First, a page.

The question is not if your hard drive will fail; it is a question of when. Every year I have a client whose laptop or desktop hard drive has crashed.
Let me tell you a true story:
A few years ago an author was on a serious deadline. The author had already asked the publisher for two deadline extensions but had only written one half of the book. The editor said, “We’ll give you a third, two week extension, but this is the last one. It is now a ‘drop dead’ deadline.”
The author was unable, due to life circumstances, to effectively work on it for most of those extra days. So, in order to hit the Monday deadline, they borrowed a laptop from work (with permission) and headed out Friday morning to a hotel for the weekend. The author spent three straight days pounding the keys, finishing the second half of their book.
In the wee hours on Sunday night, well after midnight, in pure exhaustion, the author hit Send and emailed the manuscript to the publisher. Closed the laptop and slept for a couple hours.
The author staggered to work on Monday morning and returned the laptop after copying the file to a flash drive.
A few hours later the editor at the publisher wrote, “Thanks for sending the first half of your book to me this morning. Where is the rest?”
Dare I tell you the rest of the story?
The author had somehow sent the original half-finished book, not the completed one. And then saved the same incorrect file to a flash drive. The other half of the book was a different file.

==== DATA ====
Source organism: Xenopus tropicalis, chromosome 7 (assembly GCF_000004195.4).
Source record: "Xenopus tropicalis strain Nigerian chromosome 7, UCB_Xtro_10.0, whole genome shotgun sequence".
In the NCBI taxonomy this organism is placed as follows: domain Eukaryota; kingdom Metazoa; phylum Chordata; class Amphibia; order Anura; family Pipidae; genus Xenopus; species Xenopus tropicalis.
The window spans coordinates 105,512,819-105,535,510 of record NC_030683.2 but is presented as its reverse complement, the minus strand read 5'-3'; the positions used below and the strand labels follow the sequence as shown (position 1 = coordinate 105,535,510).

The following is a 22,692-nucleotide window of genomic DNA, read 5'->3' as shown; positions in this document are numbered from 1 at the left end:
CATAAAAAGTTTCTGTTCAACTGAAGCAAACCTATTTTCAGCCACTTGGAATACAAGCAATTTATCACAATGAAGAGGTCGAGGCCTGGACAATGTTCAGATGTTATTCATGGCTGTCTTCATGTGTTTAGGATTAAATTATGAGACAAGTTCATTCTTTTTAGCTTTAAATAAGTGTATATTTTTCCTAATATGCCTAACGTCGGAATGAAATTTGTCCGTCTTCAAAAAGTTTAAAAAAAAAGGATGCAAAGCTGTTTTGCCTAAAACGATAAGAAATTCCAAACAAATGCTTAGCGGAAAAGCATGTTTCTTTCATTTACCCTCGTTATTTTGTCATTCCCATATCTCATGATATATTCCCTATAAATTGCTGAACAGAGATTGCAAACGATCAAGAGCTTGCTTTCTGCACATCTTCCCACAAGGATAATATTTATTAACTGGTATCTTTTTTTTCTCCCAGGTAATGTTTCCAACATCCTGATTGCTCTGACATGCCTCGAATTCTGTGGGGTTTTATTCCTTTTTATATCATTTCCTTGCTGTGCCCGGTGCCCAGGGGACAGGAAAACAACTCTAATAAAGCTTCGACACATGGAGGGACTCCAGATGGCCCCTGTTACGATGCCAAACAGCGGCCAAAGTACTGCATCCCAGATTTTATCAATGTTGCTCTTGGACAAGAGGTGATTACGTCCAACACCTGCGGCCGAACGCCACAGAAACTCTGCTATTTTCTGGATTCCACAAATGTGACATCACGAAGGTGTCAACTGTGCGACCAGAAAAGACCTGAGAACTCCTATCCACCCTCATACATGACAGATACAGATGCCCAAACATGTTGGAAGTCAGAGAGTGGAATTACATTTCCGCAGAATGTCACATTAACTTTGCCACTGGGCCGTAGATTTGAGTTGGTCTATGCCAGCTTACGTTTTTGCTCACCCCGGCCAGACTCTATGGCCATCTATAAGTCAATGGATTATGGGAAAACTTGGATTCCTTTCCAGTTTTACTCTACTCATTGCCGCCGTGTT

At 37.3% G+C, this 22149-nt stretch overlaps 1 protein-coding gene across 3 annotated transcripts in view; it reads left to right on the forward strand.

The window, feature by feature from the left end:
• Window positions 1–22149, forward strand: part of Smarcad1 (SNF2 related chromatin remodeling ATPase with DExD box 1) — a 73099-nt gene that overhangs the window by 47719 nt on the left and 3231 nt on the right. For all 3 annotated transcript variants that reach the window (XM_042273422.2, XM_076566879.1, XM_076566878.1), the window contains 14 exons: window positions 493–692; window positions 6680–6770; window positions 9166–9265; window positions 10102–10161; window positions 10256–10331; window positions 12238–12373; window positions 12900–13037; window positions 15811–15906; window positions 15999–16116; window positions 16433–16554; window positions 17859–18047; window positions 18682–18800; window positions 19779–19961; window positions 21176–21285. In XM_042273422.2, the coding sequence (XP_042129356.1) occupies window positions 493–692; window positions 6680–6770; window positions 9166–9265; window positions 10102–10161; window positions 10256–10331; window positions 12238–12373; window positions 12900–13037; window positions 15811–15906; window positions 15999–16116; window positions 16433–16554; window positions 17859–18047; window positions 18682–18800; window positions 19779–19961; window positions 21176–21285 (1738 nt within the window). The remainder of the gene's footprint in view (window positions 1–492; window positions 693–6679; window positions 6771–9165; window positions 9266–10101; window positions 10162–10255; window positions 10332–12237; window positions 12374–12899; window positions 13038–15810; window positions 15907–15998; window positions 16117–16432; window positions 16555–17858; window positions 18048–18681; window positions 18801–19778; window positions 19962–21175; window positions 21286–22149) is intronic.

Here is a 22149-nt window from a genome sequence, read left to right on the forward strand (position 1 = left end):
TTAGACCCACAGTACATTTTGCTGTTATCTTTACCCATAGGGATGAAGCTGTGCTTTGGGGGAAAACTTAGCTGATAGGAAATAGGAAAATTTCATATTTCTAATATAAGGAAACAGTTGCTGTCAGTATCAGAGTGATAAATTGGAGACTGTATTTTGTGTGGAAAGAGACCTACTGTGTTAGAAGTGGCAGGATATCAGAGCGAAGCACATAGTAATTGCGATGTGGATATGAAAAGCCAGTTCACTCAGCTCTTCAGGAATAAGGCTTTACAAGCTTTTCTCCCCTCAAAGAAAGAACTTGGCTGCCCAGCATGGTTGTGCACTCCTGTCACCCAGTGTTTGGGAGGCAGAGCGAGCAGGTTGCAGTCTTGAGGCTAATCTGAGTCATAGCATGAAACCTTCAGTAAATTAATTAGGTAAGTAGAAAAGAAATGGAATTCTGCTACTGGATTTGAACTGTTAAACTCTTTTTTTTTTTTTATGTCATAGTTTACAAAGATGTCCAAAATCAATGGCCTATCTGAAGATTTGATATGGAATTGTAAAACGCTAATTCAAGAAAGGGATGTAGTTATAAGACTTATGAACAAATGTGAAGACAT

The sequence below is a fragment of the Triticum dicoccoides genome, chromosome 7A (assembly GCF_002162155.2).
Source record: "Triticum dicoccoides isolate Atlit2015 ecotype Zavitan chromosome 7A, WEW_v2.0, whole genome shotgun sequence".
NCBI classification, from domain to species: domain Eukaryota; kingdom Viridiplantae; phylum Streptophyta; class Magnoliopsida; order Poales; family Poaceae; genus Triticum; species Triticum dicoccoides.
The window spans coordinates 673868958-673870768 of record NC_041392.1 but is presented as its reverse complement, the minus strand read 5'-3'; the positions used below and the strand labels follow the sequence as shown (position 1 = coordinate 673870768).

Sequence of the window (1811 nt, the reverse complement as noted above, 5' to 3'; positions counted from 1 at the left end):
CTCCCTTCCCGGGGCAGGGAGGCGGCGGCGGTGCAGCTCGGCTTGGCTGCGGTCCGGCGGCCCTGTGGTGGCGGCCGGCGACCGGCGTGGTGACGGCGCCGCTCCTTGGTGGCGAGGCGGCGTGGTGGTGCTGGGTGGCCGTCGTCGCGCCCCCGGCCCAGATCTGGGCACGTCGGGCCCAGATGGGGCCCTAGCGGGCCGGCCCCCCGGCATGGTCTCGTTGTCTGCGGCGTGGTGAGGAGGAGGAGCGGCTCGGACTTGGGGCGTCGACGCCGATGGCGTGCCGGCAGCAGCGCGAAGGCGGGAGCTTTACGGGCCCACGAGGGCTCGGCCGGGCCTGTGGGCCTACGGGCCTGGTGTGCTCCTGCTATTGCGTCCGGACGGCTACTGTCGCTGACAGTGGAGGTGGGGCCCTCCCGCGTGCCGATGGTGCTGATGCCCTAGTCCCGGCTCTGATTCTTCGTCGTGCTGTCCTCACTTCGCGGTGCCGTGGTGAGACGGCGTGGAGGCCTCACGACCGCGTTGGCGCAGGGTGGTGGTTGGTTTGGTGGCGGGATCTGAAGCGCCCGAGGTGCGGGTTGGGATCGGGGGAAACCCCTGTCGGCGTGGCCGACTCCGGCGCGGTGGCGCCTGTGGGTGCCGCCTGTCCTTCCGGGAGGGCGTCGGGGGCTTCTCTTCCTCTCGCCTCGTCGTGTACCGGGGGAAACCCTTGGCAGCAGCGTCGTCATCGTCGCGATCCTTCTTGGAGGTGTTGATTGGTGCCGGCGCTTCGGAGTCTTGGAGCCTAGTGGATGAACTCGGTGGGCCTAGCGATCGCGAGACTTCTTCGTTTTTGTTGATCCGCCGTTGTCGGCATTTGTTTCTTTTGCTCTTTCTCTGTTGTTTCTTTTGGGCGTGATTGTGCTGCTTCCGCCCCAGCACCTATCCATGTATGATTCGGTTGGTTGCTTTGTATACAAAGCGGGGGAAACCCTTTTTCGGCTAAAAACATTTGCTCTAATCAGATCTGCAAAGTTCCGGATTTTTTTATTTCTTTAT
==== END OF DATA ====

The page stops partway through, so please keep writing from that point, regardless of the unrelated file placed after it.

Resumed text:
But you might say, “So what? It’s still on that company laptop!” You would be wrong. You see, it was company policy with borrowed laptops to wipe clean any previous usage and reboot the laptop as secure and clean. The IT department did that work shortly after its return.
All the work was gone. Forever deleted.
The publisher declared the author in breach of contract for missing yet another deadline. And the book was not published.
So my question to you is, “Do you have a good backup plan?”
The Myth of Hitting the Save Button Regularly
Many people think that just hitting the save button is enough. Sorry. That only saves the file to your local computer. And if that computer fails, you are toast. While hitting the save button helps with immediate things, it isn’t a long-term solution. What if someone steals your laptop while you turn your back to refresh your drink at the coffee shop? (I know of an author who had this happen to them in an airport.)
Save Your Files to the Cloud
This is a go-to popular option and has many benefits. The cloud is a “computer in the sky,” which is easily accessed at any time.
Mac users have iCloud (first 5 GB storage free) as part of their operating system. However, many will use this space to back up their phone and photos; so you might need to buy extra space. Windows users can also access iCloud backups.
Microsoft users have OneDrive (first 5 GB storage free) as part of their operating system, if using Windows 10 or later. It is already integrated into the File Explorer and easy to use.
If you like Google and use their G-Suite ($6 a month as of this writing) for email, calendar, etc., you get 15 GB of storage as part of the subscription.